Click here to find out more.

Anyone who is struggling financially due to a deduction for a Court Fine can ask the DWP Debt Management Dept to consider a lower deduction rate. They will need to provide details of their income and expenditure - and it is a discretionary matter.

Click here for more information and book a place...
Coronavirus & Benefits - update

Below we have listed the full Coronavirus benefit measures still in place - those highlighted are the announcements made in the last couple of weeks.

 £20 a week uplift in UC Standard Allowance. To continue until October 2021
 UC Minimum Income Floor suspended. To continue until end July 2021* and then considered on an individual basis.
*Any new claimant, who made their claim within the past 12 months, will still benefit from a full 12 month ‘grace period’ following that.
 Universal Credit surplus earnings threshold. The higher surplus earnings threshold of £2,500 has been extended until April 2022, when the threshold will revert to £300.
 'Move to Universal Credit' managed migration pilot in Harrogate suspended. Due to re-start in April 2022.
 Working Tax Credit basic element increased by £1040. This was for 2020/21 only. Those eligible have received a £500 one off payment for 2021/22.
 Time limit for critical workers to report changes of circumstances for Tax Credit purposes extended from one month to three. Extended until 31st September 2021 (ie in line with Job Retention Scheme).
 Working Tax Credit will not be affected if a claimant’s working hours have been reduced due to Coronavirus and this is not a permanent reduction.           Extended until 31st September 2021 (ie in line with Job Retention Scheme).
 Local Housing Allowance figures were re-set for 2021/22. To remain at this level – no plan to increase or bring in line with private rental prices.
 New Style ESA – treated as having a Limited Capability for Work whilst isolating. To continue until 12th November 2021.
 New Style ESA – no waiting days if affected by Coronavirus. To continue until 12th November 2021.
 JSA – continued entitlement if a claimant, or child they are caring for, has Covid-19 or is self-isolating because of symptoms. To continue until 31st August 2021.
 Carers Allowance – continued entitlement during breaks in caring if carer or disabled person has Covid-19 or is self-isolating because of symptoms. To continue until 31st August 2021.
 Statutory Sick Pay extended to cover those self-isolating through the provision of ‘isolation notes’ instead of fit notes. To continue 
 Extending entitlement to means-tested benefits, such as Universal Credit, to prisoners on temporary release. To continue until 31st August 2021 as long as temporary release is "expedient as a result of covid, and in such cases as S of S determines".
 Furloughed workers given entitlement to Maternity Allowance and other statutory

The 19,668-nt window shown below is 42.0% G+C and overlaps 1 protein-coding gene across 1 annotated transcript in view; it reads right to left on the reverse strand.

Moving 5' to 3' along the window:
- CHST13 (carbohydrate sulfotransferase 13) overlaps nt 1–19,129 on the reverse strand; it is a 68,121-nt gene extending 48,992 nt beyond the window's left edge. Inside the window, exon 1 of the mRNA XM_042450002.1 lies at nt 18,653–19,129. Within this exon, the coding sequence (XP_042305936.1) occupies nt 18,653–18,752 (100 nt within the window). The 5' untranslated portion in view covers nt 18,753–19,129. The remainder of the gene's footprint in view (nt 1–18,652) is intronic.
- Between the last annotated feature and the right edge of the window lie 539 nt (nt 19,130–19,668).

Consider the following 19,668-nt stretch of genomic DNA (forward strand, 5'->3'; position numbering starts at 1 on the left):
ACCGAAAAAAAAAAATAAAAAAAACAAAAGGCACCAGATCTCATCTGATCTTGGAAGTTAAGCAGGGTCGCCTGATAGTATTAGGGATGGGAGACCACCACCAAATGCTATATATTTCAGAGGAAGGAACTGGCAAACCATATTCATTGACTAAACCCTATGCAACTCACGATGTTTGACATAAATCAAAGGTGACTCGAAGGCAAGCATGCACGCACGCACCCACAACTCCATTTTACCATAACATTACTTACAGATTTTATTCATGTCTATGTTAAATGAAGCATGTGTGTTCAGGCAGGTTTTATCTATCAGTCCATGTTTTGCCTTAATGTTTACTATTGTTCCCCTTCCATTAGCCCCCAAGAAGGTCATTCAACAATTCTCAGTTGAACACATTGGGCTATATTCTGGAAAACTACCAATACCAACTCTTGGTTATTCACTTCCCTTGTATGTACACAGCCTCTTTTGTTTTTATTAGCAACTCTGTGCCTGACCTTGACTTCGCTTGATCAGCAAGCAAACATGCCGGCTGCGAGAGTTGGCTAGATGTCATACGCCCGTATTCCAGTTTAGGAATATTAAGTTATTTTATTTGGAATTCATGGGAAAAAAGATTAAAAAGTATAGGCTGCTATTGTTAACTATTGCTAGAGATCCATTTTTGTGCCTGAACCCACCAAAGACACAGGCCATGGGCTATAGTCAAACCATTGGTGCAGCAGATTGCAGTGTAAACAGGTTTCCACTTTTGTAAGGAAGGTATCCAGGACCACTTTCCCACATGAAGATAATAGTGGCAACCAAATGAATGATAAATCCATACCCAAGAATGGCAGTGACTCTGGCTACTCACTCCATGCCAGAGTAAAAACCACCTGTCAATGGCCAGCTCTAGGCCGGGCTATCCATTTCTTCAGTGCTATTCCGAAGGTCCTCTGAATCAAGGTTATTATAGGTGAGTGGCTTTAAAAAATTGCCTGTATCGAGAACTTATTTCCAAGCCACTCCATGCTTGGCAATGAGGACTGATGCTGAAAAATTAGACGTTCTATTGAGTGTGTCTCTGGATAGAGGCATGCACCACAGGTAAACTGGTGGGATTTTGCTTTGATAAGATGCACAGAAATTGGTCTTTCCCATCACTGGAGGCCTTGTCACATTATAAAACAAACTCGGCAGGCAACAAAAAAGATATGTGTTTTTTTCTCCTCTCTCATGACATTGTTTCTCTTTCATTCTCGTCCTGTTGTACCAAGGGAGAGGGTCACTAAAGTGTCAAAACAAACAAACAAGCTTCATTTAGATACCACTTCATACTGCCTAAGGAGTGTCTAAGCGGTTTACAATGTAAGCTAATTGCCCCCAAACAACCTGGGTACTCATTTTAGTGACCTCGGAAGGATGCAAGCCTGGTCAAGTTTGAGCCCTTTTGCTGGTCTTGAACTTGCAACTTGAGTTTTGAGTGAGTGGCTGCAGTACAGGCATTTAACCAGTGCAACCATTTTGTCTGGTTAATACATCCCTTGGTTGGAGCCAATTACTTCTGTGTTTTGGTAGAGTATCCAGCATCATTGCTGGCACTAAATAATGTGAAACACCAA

family-related benefits.
 Extended until the end of September 2021 – applies “where a person is a furloughed employee for the purposes of the Coronavirus Job Retention Scheme.”
 Suspending all face-to-face assessments for sickness and disability benefits. Continues until indoor socialising is allowed. Although face-to-face work capability assessments remain temporarily
suspended, DWP are conducting paper based assessments where possible and have introduced telephone assessments and are trialling video assessments.
 Reviews and reassessments for all disability benefits were suspended. Gradual resumption since July 2020.
 Child Benefit – parents can claim without having to register their child’s birth. Continues, end date unknown.
 Covid winter grant payment. Extended to 20th June 2021 and being renamed the Covid Local Support Grant.
Click here for our COVID-19 pages...
Have you seen our

UC Pages ?

For just £495*+vat you can have these pages on your customer facing website for the next 12 months - updated remotely by us.

* Annual subscriptions usually cost £995+vat, reduced to £495+vat if buy before
1st June 2021
Click here for more information ...
Moving from specified or temporary accommodation 

We have received several queries recently about claimants who are:

  • on legacy benefits (Income Related ESA / Income Support / Income Based JSA / Tax Credits), and
  • claiming Housing Benefit for 'specified' or 'temporary' accommodation, and
  • moving into general needs accommodation which is in the same local authority area as the HB Office which administers their current HB award.

Claimants in this situation can remain on HB and their legacy benefits*.
Their HB can move with them - it is just a change of circumstances.

It would appear that several HB offices have been telling claimants that they must claim Universal Credit instead - because they are moving out of 'specified' / 'temporary' accommodation into general needs accommodation.

But the change of accommodation type is a red herring.  There is no reason why they cannot remain on their existing benefits at their new address.

We have devised a new standard letter HB UC3 for claimants to send to the HB Office to ensure their HB is continuous / ask for it to be reinstated. 

*Note though, that if there are other changes occurring apart from moving home, eg. separating from a partner, then that change might trigger the need to claim UC.

*Also note that if a claim for UC has already been made, the claimant will remain on UC, although they might be able to get HB reinstated for the period from when it was terminated up to when UC was claimed.